There is also what is called a 1-minute voting hack. In here, a pre-programmed virus or - - vised VCM unit, which is now compromise­d. device to another, say a laptop, now infects the other devices. The virus will temporaril­y remain dormant but lurks in the background. can upload itself to the main server and wreck havoc on the results of the elections. Hacking the Counting Machine. One of the major findings of the Joint IT Forensic Team in its investigat­ion of the “Antipolo” PCOS machines is the discovery of a console port at the back of the counting machine. Smartmatic-TIM claimed that its only a one-way port used for diagnostic­s purposes exclusivel­y. However, to the surprise of everyone, the forensic team was able to connect an ordinary laptop computer to the console port via a serial cable.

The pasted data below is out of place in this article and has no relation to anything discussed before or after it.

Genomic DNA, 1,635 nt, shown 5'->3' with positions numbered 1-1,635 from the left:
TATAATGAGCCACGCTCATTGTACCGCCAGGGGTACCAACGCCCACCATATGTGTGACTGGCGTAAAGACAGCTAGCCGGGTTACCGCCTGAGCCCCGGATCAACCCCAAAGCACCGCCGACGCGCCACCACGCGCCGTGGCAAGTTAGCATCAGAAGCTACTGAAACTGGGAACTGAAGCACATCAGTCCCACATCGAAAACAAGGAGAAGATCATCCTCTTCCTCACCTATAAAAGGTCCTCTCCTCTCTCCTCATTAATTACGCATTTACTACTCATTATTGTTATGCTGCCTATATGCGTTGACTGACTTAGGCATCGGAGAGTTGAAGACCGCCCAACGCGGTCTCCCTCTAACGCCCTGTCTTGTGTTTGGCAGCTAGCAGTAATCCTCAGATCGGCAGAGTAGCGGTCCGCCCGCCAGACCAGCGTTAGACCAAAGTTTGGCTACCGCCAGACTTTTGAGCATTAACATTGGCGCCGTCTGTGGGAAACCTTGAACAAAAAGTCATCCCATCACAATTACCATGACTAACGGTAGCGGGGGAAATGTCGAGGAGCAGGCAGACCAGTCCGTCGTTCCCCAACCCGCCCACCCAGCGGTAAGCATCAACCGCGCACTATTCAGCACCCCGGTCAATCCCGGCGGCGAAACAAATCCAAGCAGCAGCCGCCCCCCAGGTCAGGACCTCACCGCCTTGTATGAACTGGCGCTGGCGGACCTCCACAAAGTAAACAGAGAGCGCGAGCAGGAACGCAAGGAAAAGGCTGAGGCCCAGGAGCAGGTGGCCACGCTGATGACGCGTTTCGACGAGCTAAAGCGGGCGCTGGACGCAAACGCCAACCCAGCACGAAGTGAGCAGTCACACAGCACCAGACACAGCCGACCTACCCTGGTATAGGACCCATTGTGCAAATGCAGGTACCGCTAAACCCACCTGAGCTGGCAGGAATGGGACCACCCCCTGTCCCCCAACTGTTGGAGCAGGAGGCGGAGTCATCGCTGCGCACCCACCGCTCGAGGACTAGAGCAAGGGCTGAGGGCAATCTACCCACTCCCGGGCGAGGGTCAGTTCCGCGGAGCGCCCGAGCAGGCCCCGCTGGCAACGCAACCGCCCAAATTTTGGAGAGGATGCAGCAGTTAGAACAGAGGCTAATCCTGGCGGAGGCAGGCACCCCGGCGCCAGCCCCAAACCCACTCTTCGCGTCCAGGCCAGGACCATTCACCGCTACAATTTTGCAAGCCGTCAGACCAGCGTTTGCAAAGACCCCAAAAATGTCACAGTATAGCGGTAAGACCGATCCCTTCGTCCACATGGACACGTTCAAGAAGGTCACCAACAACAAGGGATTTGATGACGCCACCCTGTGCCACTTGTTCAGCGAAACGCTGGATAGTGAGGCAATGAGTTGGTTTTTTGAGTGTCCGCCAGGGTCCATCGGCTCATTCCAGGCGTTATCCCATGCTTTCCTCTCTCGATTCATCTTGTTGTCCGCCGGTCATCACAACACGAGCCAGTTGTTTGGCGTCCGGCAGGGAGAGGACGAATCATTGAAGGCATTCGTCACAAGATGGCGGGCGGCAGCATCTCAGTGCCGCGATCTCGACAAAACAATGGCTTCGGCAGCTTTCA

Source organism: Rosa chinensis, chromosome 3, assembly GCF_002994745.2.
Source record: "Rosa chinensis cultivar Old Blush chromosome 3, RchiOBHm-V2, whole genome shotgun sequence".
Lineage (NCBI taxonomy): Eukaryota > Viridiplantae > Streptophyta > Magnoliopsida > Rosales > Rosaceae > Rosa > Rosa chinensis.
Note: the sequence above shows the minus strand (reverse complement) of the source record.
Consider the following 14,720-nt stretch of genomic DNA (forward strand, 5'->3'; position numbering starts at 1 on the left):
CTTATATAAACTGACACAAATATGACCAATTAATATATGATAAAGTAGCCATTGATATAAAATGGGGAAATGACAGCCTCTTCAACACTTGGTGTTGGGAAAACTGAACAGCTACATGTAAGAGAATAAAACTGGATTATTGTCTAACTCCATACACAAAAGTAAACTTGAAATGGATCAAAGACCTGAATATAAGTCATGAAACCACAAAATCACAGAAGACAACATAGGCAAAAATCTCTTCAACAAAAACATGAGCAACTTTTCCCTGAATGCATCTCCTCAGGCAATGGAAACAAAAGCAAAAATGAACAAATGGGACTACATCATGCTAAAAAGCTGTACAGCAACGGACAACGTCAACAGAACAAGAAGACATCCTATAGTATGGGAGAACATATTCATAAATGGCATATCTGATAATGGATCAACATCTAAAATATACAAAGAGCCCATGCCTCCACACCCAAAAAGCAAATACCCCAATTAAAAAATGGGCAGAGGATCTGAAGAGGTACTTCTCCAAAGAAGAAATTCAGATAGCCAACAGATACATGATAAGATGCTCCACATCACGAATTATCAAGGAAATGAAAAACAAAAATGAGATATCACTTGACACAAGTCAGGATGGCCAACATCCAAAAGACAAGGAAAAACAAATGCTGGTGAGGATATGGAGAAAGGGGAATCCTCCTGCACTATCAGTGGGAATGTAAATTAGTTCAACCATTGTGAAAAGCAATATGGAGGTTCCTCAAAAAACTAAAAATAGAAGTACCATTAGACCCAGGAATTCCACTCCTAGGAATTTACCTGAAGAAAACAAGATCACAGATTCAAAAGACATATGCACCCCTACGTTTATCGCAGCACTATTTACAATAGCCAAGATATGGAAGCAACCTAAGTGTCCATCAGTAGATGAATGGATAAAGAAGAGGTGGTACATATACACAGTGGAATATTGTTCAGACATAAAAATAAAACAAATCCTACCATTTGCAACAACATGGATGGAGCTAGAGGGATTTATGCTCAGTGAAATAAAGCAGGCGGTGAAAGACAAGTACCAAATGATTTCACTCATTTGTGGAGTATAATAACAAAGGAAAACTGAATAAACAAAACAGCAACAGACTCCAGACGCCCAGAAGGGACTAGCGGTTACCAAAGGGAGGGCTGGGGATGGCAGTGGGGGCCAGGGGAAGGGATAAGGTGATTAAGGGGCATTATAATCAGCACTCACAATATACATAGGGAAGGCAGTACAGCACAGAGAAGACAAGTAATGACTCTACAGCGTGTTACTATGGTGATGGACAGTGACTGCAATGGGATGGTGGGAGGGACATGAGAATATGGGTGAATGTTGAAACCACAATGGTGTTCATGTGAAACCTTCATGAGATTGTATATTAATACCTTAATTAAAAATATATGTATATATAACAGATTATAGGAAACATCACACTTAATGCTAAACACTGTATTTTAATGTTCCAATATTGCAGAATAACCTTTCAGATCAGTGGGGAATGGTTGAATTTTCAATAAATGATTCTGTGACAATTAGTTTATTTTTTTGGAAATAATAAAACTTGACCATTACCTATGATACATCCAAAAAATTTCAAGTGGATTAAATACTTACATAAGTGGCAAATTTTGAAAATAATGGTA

The serially connected laptop computer was able to access the operating system of the PCOS machine. Furthermor­e, the connection was done in an unsecure manner – meaning no username and password was required by the PCOS machine. The operating system of the PCOS machine was exposed to full access and control by the externally connected laptop computer. The same access can tap the PCOS machine’s on-board Random Access Memory (RAM) as a disk for data swapping and temporary data storage.

The discovery of a direct access through the console port is a major vulnerabil­ity – which could be exploited to manipulate the actual operations of the counting machine – and which should be an utmost concern for election critics and watchdogs.